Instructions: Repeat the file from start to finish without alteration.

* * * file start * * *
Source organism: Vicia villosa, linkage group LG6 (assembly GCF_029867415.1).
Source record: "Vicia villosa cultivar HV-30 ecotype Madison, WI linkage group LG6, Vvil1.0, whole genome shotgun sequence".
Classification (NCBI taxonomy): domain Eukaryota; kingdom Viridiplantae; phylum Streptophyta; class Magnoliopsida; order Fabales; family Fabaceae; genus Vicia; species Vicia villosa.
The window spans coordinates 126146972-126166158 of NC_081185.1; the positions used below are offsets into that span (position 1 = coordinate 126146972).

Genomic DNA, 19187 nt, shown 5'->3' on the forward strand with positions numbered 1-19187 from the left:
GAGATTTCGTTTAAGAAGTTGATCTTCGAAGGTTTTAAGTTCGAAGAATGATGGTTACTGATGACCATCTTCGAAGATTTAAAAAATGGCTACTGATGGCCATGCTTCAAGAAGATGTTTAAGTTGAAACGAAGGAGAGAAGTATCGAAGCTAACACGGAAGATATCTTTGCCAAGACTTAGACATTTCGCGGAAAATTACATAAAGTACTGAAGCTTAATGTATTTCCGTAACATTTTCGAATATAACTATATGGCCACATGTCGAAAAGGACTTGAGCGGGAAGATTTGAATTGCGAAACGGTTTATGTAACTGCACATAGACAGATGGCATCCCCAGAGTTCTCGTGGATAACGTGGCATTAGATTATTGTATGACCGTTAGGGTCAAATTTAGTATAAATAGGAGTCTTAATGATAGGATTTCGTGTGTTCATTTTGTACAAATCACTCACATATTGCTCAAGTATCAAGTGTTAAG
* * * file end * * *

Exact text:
Source organism: Vicia villosa, linkage group LG6 (assembly GCF_029867415.1).
Source record: "Vicia villosa cultivar HV-30 ecotype Madison, WI linkage group LG6, Vvil1.0, whole genome shotgun sequence".
Classification (NCBI taxonomy): domain Eukaryota; kingdom Viridiplantae; phylum Streptophyta; class Magnoliopsida; order Fabales; family Fabaceae; genus Vicia; species Vicia villosa.
The window spans coordinates 126146972-126166158 of NC_081185.1; the positions used below are offsets into that span (position 1 = coordinate 126146972).

Genomic DNA, 19187 nt, shown 5'->3' on the forward strand with positions numbered 1-19187 from the left:
GAGATTTCGTTTAAGAAGTTGATCTTCGAAGGTTTTAAGTTCGAAGAATGATGGTTACTGATGACCATCTTCGAAGATTTAAAAAATGGCTACTGATGGCCATGCTTCAAGAAGATGTTTAAGTTGAAACGAAGGAGAGAAGTATCGAAGCTAACACGGAAGATATCTTTGCCAAGACTTAGACATTTCGCGGAAAATTACATAAAGTACTGAAGCTTAATGTATTTCCGTAACATTTTCGAATATAACTATATGGCCACATGTCGAAAAGGACTTGAGCGGGAAGATTTGAATTGCGAAACGGTTTATGTAACTGCACATAGACAGATGGCATCCCCAGAGTTCTCGTGGATAACGTGGCATTAGATTATTGTATGACCGTTAGGGTCAAATTTAGTATAAATAGGAGTCTTAATGATAGGATTTCGTGTGTTCATTTTGTACAAATCACTCACATATTGCTCAAGTATCAAGTGTTAAG